Perhaps because the adrenaline and endorphins flow during a courtroom battle, I become very thoughtful in the calm that follows. I won a small but satisfying court victory recently in an Internet defamation case, and it made me realize how much the process mirrors a scene from a movie.
The movie is Taken. Even if you haven’t seen the movie, you probably saw the scene to which I refer since it was shown in the trailers. The main character, who we come to learn is some sort of retired Über-spy, is on the phone with his teenage daughter when she is kidnaped. He hears the bad guy pick up the phone, and he calmly gives the following speech:
I don’t know who you are, and I don’t know what you want.
If you are looking for ransom, I can tell you I don’t have money.
But what I do have are a very particular set of skills;
skills I have acquired over a very long career.
Skills that make me a nightmare for people like you.
If you let my daughter go now, that will be the end of it.
But if you don’t, I will look for you, I will find you and I will kill you.
Most every Internet defamation case I handle starts with such a moment. Not nearly so dramatic, of course, and there are no deaths involved if the defendant doesn’t listen to me, but the concept of a choice is the same.
Most of my defamation clients aren’t seeking money initially; they just want the bad guy to stop defaming them. My marching orders are usually just to get the person to take down the comments. So I write to the bad guy, explaining that this does not need to go any further. He strayed from the path and said and did some things he shouldn’t have, but if he just takes down the posts and walks away, “that will be the end of it.”
That is the moment in time. I am affording the prospective defendant the opportunity to avoid sending his life in a bad direction. I am less of an advocate and more of a caregiver, just trying to convince the patient to stop engaging in self-destructive behavior. But he makes the ultimate decision whether to accept that help, or to continue on his path.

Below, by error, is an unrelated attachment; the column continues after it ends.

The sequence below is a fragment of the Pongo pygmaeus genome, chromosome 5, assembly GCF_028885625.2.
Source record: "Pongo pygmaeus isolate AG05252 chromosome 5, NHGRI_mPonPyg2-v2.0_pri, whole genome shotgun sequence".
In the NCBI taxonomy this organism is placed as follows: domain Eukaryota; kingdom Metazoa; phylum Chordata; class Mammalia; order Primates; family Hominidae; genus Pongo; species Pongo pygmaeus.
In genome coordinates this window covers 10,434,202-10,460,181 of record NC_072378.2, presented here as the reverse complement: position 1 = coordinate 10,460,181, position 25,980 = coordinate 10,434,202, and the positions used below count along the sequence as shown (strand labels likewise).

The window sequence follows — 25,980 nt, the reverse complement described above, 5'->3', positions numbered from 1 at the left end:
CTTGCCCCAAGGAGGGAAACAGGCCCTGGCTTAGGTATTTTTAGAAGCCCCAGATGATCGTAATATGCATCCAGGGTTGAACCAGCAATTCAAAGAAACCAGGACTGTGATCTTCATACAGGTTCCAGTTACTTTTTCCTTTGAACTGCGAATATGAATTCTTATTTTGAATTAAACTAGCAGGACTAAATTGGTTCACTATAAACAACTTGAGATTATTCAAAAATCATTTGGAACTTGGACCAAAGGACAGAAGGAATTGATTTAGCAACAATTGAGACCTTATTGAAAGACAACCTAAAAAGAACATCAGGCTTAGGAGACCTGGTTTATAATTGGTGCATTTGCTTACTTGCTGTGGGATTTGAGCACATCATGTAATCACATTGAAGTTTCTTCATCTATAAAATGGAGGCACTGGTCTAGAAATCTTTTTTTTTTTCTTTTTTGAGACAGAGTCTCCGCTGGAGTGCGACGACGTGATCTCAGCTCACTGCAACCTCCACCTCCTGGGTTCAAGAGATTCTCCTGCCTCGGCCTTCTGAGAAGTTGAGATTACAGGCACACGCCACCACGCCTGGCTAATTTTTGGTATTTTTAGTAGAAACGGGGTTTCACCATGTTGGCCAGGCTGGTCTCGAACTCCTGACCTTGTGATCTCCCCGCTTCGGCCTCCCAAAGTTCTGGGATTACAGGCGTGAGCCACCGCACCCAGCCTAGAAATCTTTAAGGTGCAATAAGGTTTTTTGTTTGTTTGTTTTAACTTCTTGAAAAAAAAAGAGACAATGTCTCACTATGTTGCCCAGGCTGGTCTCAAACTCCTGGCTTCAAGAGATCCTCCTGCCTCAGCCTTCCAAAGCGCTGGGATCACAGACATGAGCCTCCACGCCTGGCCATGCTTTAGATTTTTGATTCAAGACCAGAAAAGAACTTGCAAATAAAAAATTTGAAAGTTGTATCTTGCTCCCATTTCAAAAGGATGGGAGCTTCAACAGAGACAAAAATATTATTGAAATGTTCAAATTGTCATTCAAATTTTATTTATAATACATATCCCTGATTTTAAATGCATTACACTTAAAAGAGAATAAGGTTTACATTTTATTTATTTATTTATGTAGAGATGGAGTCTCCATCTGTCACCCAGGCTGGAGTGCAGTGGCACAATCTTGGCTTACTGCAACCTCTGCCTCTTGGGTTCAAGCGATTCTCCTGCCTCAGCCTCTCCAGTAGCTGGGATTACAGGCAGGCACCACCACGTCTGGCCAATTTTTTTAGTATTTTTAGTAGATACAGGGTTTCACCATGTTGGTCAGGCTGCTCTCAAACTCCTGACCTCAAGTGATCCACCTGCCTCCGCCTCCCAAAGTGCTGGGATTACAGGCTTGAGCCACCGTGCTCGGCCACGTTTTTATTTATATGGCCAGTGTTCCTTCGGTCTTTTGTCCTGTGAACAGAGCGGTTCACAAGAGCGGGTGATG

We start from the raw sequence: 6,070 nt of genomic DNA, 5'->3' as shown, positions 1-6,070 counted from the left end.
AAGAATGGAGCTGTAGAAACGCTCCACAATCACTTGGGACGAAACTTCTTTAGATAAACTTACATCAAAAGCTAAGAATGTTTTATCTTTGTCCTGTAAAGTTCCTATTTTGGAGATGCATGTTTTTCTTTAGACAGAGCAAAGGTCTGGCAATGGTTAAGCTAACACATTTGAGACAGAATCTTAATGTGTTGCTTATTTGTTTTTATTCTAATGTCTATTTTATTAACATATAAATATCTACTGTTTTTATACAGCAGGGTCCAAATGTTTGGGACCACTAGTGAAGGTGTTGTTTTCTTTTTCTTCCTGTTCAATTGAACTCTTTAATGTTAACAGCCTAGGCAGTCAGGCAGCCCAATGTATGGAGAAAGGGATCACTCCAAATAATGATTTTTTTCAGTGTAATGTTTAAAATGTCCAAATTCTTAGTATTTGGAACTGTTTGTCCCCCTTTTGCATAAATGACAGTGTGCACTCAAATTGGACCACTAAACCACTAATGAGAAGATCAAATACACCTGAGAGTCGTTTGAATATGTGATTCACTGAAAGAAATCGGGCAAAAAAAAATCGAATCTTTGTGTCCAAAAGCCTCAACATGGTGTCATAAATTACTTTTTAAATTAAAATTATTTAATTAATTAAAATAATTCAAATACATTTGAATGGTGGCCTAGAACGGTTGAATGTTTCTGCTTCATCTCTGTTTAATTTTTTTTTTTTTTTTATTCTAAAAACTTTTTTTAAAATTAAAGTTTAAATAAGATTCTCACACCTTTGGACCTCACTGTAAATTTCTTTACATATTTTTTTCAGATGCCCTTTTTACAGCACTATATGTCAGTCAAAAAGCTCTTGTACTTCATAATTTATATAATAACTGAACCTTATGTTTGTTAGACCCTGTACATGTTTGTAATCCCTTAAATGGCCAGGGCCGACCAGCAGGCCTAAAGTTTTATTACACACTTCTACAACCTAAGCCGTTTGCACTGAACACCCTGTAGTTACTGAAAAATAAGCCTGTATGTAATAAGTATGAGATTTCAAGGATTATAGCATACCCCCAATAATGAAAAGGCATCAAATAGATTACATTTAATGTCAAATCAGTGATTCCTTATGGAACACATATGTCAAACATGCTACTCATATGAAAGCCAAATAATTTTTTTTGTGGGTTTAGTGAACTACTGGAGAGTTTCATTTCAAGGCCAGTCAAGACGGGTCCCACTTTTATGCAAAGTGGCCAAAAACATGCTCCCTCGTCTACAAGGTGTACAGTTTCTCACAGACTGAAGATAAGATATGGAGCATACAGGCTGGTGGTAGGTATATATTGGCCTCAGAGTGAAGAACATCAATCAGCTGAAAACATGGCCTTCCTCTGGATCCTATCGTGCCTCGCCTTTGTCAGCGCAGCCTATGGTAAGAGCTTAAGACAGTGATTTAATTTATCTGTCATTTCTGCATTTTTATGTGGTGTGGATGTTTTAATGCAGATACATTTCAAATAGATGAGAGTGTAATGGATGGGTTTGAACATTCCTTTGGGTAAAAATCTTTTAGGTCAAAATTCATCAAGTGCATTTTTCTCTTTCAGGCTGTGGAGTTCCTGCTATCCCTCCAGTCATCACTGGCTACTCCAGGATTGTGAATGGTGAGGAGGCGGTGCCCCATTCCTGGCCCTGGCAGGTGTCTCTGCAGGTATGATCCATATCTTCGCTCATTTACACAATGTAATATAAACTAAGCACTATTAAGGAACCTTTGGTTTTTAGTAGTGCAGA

In Taken, the kidnapper could not help himself and responded by saying, “good luck.” He did not take the skill set seriously enough, thinking he would be impossible to find. Today’s defendant also did not take the skill set seriously enough, thinking since he lived across the country we would never pursue him. He was one of a few on-line competitors with my client, and had engaged in some trash-talking that escalated into defamatory comments about my client’s business practices. All he had to do was take down the false statements and walk away and that would have been the end of it. He refused, and today a judge ordered him to take down the false statements, never to make the statements again, at risk of fines and imprisonment, and to pay my client over $200,000.
Pick your battles. If you want to take on a plaintiff that you feel is trying to shake you down, then I’m with you one hundred percent. But don’t get into a court battle just to prove who has the bigger . . . lawyer. The defendant in this case had no moral high ground. He knew what he was saying about my client was untrue, so why on earth wouldn’t he take the opportunity to walk away? As a famous philosopher once sang, “You’ve got to know when to hold them, know when to fold them.”
I recently reported on a Twitter defamation case in Australia, and how strange things can get without a law the Communications Decency Act. Now comes a case out of India.
India has a police unit called the Cyber Crime Investigation Cell (CCIC). Although I don’t want to see defamation criminalized, because that then gives the government the power to silence unpopular speech, I do admit the thought of an agency you could turn these things over to is slightly appealing.